A total of 29 people were sent to hospital in Edmonton during during a weekend-long rave billed as Canada’s largest electronic music festival.

Two people are in critical condition and another four remain in serious condition in hospital.

"In my three years of doing this job, I have never seen an event with these sorts of numbers," said Sgt. Nicole Chapdelaine.

"Some people have suggested that there’s no difference between this event ... and a busy Saturday evening on Whyte Avenue," she said. "I am here to tell you there is absolutely no comparison."

City councillor Kerry Diotte attended the Elements Music Festival Friday night, when four of the 29 people were taken to hospital.

"I've seen worse situations on Whyte Avenue to be honest," he said. "I was quite struck by the fact people were fairly nice."

"It didn't seem like anybody was looking for trouble," he said. "If they did, they'd have been thrown out of there. There was very little tolerance for that."

Police used drug-sniffing dogs which helped in charging several individuals with drug-related offences, said Chapdelaine.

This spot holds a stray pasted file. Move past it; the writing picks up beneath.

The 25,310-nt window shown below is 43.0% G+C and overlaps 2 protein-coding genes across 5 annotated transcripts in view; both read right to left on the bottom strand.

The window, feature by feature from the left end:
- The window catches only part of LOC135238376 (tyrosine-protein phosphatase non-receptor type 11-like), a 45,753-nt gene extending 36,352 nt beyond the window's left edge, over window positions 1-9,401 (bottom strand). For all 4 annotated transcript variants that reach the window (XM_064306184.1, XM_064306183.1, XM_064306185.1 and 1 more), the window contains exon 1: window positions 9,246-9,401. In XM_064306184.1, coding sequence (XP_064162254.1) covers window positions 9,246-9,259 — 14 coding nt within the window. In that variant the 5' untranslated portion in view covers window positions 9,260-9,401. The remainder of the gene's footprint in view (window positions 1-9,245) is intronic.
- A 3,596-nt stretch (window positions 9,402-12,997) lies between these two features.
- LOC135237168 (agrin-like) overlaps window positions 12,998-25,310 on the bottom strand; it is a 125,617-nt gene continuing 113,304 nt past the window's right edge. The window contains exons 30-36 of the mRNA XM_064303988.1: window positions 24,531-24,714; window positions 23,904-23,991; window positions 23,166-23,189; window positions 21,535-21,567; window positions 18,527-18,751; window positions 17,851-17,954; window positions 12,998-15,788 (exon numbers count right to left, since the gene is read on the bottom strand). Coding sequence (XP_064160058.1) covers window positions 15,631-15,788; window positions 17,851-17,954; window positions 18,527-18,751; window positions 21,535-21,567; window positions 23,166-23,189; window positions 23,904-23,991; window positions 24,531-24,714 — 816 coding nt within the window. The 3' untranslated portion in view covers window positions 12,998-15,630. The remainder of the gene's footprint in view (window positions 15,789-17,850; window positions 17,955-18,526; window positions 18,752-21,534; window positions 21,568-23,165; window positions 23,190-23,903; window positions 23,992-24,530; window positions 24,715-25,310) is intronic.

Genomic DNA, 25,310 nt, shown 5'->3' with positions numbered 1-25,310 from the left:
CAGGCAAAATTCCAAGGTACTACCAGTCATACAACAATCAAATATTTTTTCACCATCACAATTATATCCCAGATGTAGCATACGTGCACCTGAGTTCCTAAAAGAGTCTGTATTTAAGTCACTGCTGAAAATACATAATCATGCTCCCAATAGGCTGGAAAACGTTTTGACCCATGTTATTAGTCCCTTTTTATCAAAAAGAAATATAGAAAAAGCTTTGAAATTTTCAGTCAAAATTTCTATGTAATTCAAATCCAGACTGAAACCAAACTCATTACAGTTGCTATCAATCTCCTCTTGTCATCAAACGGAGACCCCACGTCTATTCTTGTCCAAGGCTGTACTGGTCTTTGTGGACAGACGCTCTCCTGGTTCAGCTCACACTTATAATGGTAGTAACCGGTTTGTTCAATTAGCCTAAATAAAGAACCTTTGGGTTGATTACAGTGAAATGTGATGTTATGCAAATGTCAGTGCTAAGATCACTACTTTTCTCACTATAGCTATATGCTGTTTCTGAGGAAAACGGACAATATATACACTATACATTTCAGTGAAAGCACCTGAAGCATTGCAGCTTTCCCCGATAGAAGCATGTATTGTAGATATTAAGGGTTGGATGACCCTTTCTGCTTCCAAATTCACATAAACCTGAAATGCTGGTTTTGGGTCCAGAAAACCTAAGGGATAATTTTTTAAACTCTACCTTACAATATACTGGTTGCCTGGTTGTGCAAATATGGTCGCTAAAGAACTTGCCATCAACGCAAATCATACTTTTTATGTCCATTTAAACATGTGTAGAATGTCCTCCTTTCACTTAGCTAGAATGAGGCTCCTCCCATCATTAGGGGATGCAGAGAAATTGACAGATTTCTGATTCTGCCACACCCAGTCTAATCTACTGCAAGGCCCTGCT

Most of the patients were sent to hospital after ingesting too much ecstasy or alcohol, said health officials.

Many, including festival-goer Samantha Vickery, were impressed with the security at the event, which was expected to attract more than 10,000 people over two nights.

"Everyone was just having a good time," she said. "Everyone was just a happy, mangled mess."

Prior to the event, police and city officials expressed concern how a spike in sexual assault complaints and drug overdoses during raves puts pressure on emergency services.

The weekend's event did not allay any of those concerns, said Chapdelaine.

"It speaks volumes that Alberta Health Services had assigned a doctor, a mobile triage unit and EMS crews on-site for this event," she said. "They were definitely required."

Dale Weiss with Alberta Health Services said advance planning and having a doctor at the site really paid off.

"I know that on at least one occasion, there was a very critical patient that was seen, assessed by physicians, and physicians actually came with the ambulance to the hospital and arranged their care immediately," Weiss said.

Karen Smith, executive director of the Sexual Assault Centre, said she was pleasantly surprised by the lower number of calls it received on the weekend.

"On a typical weekend, we would have 20 calls, and after the last rave we have double that,"  she said. "This weekend, we had 14 calls."

Rave promoters claimed they are being unfairly targeted and events like the Elements Music Festival put Edmonton on the map — artistically and musically — by bringing a world-class event to the city.